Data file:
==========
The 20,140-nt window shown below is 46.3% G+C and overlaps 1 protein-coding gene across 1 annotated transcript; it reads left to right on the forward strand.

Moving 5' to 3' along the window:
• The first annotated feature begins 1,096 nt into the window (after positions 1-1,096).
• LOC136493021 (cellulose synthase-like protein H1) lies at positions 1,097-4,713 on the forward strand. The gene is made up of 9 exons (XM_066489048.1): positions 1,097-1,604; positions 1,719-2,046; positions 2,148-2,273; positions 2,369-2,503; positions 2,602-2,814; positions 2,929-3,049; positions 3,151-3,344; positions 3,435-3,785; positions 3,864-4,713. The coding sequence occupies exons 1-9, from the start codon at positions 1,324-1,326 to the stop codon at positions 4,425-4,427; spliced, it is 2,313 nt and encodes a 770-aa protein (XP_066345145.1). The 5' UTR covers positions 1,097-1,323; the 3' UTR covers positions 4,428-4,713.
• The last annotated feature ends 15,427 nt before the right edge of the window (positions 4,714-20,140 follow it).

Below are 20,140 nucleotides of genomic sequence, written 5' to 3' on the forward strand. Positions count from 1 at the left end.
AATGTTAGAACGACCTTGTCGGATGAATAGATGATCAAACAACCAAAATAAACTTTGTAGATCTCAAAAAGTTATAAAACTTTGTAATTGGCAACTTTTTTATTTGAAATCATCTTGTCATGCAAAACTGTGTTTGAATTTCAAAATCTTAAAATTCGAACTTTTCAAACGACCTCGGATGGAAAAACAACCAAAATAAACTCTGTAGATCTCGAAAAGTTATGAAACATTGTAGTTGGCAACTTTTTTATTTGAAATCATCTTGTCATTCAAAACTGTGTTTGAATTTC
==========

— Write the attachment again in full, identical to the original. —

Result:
The 20,140-nt window shown below is 46.3% G+C and overlaps 1 protein-coding gene across 1 annotated transcript; it reads left to right on the forward strand.

Moving 5' to 3' along the window:
• The first annotated feature begins 1,096 nt into the window (after positions 1-1,096).
• LOC136493021 (cellulose synthase-like protein H1) lies at positions 1,097-4,713 on the forward strand. The gene is made up of 9 exons (XM_066489048.1): positions 1,097-1,604; positions 1,719-2,046; positions 2,148-2,273; positions 2,369-2,503; positions 2,602-2,814; positions 2,929-3,049; positions 3,151-3,344; positions 3,435-3,785; positions 3,864-4,713. The coding sequence occupies exons 1-9, from the start codon at positions 1,324-1,326 to the stop codon at positions 4,425-4,427; spliced, it is 2,313 nt and encodes a 770-aa protein (XP_066345145.1). The 5' UTR covers positions 1,097-1,323; the 3' UTR covers positions 4,428-4,713.
• The last annotated feature ends 15,427 nt before the right edge of the window (positions 4,714-20,140 follow it).

Below are 20,140 nucleotides of genomic sequence, written 5' to 3' on the forward strand. Positions count from 1 at the left end.
AATGTTAGAACGACCTTGTCGGATGAATAGATGATCAAACAACCAAAATAAACTTTGTAGATCTCAAAAAGTTATAAAACTTTGTAATTGGCAACTTTTTTATTTGAAATCATCTTGTCATGCAAAACTGTGTTTGAATTTCAAAATCTTAAAATTCGAACTTTTCAAACGACCTCGGATGGAAAAACAACCAAAATAAACTCTGTAGATCTCGAAAAGTTATGAAACATTGTAGTTGGCAACTTTTTTATTTGAAATCATCTTGTCATTCAAAACTGTGTTTGAATTTC